The 1879 Group

Isandlwana & Rorke's Drift.

The Origin Of "The Warwickshire Lads"

Contributed by Derrick Smart

The tune of “The Warwickshire Lads” was composed for the Shakespearean Centenary Celebrations in Stratford-upon-Avon in 1769. Some references refer to the event as the Jubilee Celebrations. Three days, (6-8 September) of celebration to the Immortal Bard was planned and a piece of music was composed by the famous actor of the period David Garrick. In fact the centenary celebration itself was the idea of David Garrick.

The words were composed by Charles Dibdin. Shakespeare was born in 1564 and died in 1616, so perhaps the title of a ‘Centenary or Jubilee Celebrations’ was incorrect. Many distinguished guests were invited and it was planned as a grand event with a pavilion rotunda and a sumptuous luncheon for 700 awaiting the important guests on the first day.

As any reader will know from practical experience of organising such an event the unknown factor on the day is the weather. Tru e to form it poured down with rain all day and the honoured guests all got soaking wet, with the ladies in their frocks having to lift up their frocks to avoid the mud. The gentlemen guests sinking in to the quagmire in their highly polished footwear.

On the first day there was the noise of 30 cannon and the sound of church bells to herald the grand opening. The tune and words of the newly composed "The Warwickshire Lads" giving its first hearing at a public event was one of the first things that was cancelled, because the rain was so torrential that the regimental band could not play. However, on the following day, the bad weather continued but outside the Town Hall the regimental band of the Warwickshire Militia playing their fifes and drums was able to perform. The star of the band’s programme was “The Warwickshire Lads”. It became so popular that it was adopted as the County tune.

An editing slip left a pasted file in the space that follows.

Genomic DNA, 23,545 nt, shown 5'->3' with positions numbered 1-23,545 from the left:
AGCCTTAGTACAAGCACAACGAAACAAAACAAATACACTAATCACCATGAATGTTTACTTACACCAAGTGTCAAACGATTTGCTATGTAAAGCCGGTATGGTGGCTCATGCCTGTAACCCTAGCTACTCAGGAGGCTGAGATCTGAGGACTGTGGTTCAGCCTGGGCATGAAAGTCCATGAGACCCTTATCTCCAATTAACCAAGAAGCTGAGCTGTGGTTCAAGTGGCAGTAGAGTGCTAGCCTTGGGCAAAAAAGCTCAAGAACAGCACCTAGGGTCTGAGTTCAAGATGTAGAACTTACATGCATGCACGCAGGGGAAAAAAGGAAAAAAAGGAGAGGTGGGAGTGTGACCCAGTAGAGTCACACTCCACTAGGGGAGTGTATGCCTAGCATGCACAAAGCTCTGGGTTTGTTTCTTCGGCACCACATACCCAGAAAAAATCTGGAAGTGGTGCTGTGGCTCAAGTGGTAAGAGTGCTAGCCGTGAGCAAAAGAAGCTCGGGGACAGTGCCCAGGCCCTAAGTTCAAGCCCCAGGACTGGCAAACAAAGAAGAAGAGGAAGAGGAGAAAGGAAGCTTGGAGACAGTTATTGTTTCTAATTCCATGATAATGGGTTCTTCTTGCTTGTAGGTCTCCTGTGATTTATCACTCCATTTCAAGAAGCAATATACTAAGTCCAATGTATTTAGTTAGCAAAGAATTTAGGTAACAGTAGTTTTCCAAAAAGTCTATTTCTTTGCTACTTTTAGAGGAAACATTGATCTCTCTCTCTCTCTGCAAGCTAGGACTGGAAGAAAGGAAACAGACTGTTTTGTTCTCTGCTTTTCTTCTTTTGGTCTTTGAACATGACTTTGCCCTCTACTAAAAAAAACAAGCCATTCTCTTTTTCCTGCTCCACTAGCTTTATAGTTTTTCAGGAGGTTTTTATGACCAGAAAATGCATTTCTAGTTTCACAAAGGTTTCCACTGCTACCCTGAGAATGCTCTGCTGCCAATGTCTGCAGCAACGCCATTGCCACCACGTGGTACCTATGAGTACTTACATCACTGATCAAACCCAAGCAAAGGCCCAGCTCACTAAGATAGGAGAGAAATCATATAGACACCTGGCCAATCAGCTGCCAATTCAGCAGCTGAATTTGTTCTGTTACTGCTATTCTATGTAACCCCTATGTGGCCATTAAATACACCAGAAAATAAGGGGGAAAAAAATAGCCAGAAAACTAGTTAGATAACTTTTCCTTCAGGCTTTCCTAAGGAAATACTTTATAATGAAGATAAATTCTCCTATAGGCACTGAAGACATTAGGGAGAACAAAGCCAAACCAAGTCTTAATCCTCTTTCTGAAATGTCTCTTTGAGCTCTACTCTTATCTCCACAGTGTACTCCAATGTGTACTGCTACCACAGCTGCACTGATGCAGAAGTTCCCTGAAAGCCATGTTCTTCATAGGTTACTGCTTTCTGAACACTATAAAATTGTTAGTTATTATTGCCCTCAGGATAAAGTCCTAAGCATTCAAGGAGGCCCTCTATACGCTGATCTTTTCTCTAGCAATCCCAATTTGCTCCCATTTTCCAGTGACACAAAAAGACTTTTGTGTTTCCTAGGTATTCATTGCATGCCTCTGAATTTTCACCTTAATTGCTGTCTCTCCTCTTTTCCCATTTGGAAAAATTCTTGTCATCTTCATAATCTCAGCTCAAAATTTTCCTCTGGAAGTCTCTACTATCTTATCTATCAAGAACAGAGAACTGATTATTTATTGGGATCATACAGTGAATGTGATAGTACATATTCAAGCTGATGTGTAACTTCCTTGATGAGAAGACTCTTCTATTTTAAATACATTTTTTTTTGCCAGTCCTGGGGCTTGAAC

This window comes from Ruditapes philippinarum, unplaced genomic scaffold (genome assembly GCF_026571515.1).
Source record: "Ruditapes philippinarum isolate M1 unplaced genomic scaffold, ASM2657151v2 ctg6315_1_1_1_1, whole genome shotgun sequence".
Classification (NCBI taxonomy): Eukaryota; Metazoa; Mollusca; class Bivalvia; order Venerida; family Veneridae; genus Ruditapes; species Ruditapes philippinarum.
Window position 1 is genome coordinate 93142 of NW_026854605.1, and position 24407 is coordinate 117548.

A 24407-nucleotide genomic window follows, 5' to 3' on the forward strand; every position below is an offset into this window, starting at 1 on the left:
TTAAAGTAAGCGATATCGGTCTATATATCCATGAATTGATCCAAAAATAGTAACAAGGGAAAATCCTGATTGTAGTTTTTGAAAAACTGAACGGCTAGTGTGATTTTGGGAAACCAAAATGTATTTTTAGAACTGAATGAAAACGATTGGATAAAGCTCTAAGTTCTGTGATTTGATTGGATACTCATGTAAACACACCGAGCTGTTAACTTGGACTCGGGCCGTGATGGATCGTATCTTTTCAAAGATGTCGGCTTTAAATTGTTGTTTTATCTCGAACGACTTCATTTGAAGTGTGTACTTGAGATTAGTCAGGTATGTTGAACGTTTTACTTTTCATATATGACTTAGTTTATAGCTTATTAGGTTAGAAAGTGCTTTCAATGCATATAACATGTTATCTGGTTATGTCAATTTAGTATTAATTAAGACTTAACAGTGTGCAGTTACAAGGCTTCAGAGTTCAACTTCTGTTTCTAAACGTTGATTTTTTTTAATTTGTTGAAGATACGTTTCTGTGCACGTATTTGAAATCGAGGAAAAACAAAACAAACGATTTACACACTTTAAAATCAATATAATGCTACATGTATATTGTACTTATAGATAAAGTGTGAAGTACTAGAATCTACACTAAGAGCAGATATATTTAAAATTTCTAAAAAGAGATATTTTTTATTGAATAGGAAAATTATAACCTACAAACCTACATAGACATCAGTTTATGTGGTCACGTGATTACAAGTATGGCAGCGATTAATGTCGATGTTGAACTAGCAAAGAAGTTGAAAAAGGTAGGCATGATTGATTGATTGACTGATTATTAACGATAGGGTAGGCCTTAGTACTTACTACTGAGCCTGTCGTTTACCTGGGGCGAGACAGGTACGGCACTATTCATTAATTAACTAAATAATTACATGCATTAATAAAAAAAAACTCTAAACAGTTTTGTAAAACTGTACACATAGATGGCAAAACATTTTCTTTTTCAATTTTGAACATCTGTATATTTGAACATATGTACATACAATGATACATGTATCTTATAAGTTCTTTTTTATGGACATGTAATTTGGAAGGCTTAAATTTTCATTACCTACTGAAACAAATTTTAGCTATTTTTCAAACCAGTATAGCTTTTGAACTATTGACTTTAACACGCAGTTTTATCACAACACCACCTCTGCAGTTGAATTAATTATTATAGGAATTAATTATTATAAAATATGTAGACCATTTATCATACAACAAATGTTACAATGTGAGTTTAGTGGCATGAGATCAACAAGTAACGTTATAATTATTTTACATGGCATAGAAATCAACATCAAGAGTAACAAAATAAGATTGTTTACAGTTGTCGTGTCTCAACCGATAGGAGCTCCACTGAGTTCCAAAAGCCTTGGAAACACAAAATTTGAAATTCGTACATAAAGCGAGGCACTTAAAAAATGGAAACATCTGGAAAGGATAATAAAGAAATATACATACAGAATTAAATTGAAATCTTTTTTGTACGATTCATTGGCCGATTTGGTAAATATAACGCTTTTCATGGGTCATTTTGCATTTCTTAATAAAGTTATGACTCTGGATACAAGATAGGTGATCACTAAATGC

A strange fact was that none of the works written by William Shakespeare were performed during the Jubilee Celebrations.

Disagreement was reached as to how the tune should be played. A revised version was produced and could be purchased from Boosey and Hawkes, music publishers. To clarify how it should be played was finalised by Army Order 332 of 1927. Since the date of the Army Order the Regimental March has been played by regiments who claimed the tune as their quick march it was played in the old original form, ten bars in the first part and eight in the second. Previous to the Army Order 332 being published the military music authority of that day were in disagreement with the regiments. Regimental Marches normally have eight bars, and in about 1890 this was issued as the official version. Bandmasters with regimental interest at heart would follow historical precedent when playing at regimental events or when they were playing at parades within ‘their regimental parish’ it would conform with the band playing in the old manner without heed to the Army Order 332.

“The Warwickshire Lads” was adopted as the Regimental Quick March by the 6th (1st Warwickshire) Regiment of Foot 1782-1832. 6th (Royal 1st Warwickshire) Regiment of Foot 1832-1881 (1st July), the Royal Warwickshire Regiment 1881-1963, The Royal Warwickshire Fusiliers 1963-1968.

24th (2nd Warwickshire) Regiment of Foot 1782-1881. Post 1st July 1881 The South Wales Borderers. “Men of Harlech” was adopted as the quick march with effect from 29th April 1882.

The Warwickshire Yeomanry 1794-1956. The Queen’s Own Warwickshire and Worcestershire Yeomanry 1956-1968. Cadre: The Queen’s Own Warwickshire and Worcestershire Yeomanry 1969-1971.

Note: The carillon and bells of Collegiate Church of St Mary’s in Warwick play ‘The Warwickshire Lad’ every Friday at 9.00AM and thereafter every three hours until 9.00PM.

* Royal Regiment of Fusiliers (Warwickshire), St John’s House, Warwick. CV34 4NF (Lineage 5th/6th/7th/20th Foot)
* The Brecon Museum of the Royal Welsh, The Barracks, Brecon LD3 7EB (Lineage 23rd/24th/41st/69th Foot)
* Boosey and Hawkes, Music Publishers, Aldwych House, 71-91 Aldwych, London WC2 4HN

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